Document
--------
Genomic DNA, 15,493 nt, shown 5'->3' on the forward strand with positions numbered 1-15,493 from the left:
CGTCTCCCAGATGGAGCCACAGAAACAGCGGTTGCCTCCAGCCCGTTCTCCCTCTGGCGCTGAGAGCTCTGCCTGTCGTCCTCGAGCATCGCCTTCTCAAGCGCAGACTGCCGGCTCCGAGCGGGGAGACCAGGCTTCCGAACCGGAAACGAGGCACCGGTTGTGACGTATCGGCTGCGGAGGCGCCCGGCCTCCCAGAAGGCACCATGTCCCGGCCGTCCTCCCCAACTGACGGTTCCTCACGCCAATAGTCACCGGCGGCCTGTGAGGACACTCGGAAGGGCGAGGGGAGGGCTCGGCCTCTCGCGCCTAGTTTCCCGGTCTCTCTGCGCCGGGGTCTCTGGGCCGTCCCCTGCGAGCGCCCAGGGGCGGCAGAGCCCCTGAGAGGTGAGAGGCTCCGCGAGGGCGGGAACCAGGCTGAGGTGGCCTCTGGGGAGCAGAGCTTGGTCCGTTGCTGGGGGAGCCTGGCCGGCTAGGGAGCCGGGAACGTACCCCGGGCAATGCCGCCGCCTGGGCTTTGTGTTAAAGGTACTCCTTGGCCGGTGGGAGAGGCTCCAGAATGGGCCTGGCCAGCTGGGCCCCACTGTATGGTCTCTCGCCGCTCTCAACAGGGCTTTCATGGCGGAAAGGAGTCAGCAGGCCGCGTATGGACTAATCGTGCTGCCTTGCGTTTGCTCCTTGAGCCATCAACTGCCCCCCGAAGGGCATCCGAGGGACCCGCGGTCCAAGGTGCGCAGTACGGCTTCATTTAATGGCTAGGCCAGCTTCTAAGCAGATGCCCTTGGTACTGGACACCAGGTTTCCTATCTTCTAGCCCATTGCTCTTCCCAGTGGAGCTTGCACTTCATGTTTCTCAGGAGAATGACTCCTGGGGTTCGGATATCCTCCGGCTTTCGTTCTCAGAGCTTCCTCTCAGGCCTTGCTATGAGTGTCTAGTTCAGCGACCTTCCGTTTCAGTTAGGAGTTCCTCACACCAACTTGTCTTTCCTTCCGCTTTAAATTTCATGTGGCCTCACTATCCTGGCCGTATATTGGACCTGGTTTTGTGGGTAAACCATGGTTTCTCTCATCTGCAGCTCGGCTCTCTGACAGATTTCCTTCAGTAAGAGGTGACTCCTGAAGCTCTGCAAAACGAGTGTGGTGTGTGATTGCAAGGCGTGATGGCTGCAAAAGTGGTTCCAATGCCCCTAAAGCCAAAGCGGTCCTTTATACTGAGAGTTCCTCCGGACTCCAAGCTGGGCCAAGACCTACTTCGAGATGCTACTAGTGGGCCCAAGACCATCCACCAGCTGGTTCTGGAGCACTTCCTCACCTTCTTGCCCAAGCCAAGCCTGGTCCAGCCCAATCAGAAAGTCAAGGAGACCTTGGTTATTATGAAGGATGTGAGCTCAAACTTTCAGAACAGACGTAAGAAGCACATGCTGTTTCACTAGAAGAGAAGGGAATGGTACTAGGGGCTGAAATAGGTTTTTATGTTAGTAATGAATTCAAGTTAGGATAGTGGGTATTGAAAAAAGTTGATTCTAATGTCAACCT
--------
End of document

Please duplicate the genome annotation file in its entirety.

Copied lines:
Genomic DNA, 15,493 nt, shown 5'->3' on the forward strand with positions numbered 1-15,493 from the left:
CGTCTCCCAGATGGAGCCACAGAAACAGCGGTTGCCTCCAGCCCGTTCTCCCTCTGGCGCTGAGAGCTCTGCCTGTCGTCCTCGAGCATCGCCTTCTCAAGCGCAGACTGCCGGCTCCGAGCGGGGAGACCAGGCTTCCGAACCGGAAACGAGGCACCGGTTGTGACGTATCGGCTGCGGAGGCGCCCGGCCTCCCAGAAGGCACCATGTCCCGGCCGTCCTCCCCAACTGACGGTTCCTCACGCCAATAGTCACCGGCGGCCTGTGAGGACACTCGGAAGGGCGAGGGGAGGGCTCGGCCTCTCGCGCCTAGTTTCCCGGTCTCTCTGCGCCGGGGTCTCTGGGCCGTCCCCTGCGAGCGCCCAGGGGCGGCAGAGCCCCTGAGAGGTGAGAGGCTCCGCGAGGGCGGGAACCAGGCTGAGGTGGCCTCTGGGGAGCAGAGCTTGGTCCGTTGCTGGGGGAGCCTGGCCGGCTAGGGAGCCGGGAACGTACCCCGGGCAATGCCGCCGCCTGGGCTTTGTGTTAAAGGTACTCCTTGGCCGGTGGGAGAGGCTCCAGAATGGGCCTGGCCAGCTGGGCCCCACTGTATGGTCTCTCGCCGCTCTCAACAGGGCTTTCATGGCGGAAAGGAGTCAGCAGGCCGCGTATGGACTAATCGTGCTGCCTTGCGTTTGCTCCTTGAGCCATCAACTGCCCCCCGAAGGGCATCCGAGGGACCCGCGGTCCAAGGTGCGCAGTACGGCTTCATTTAATGGCTAGGCCAGCTTCTAAGCAGATGCCCTTGGTACTGGACACCAGGTTTCCTATCTTCTAGCCCATTGCTCTTCCCAGTGGAGCTTGCACTTCATGTTTCTCAGGAGAATGACTCCTGGGGTTCGGATATCCTCCGGCTTTCGTTCTCAGAGCTTCCTCTCAGGCCTTGCTATGAGTGTCTAGTTCAGCGACCTTCCGTTTCAGTTAGGAGTTCCTCACACCAACTTGTCTTTCCTTCCGCTTTAAATTTCATGTGGCCTCACTATCCTGGCCGTATATTGGACCTGGTTTTGTGGGTAAACCATGGTTTCTCTCATCTGCAGCTCGGCTCTCTGACAGATTTCCTTCAGTAAGAGGTGACTCCTGAAGCTCTGCAAAACGAGTGTGGTGTGTGATTGCAAGGCGTGATGGCTGCAAAAGTGGTTCCAATGCCCCTAAAGCCAAAGCGGTCCTTTATACTGAGAGTTCCTCCGGACTCCAAGCTGGGCCAAGACCTACTTCGAGATGCTACTAGTGGGCCCAAGACCATCCACCAGCTGGTTCTGGAGCACTTCCTCACCTTCTTGCCCAAGCCAAGCCTGGTCCAGCCCAATCAGAAAGTCAAGGAGACCTTGGTTATTATGAAGGATGTGAGCTCAAACTTTCAGAACAGACGTAAGAAGCACATGCTGTTTCACTAGAAGAGAAGGGAATGGTACTAGGGGCTGAAATAGGTTTTTATGTTAGTAATGAATTCAAGTTAGGATAGTGGGTATTGAAAAAAGTTGATTCTAATGTCAACCT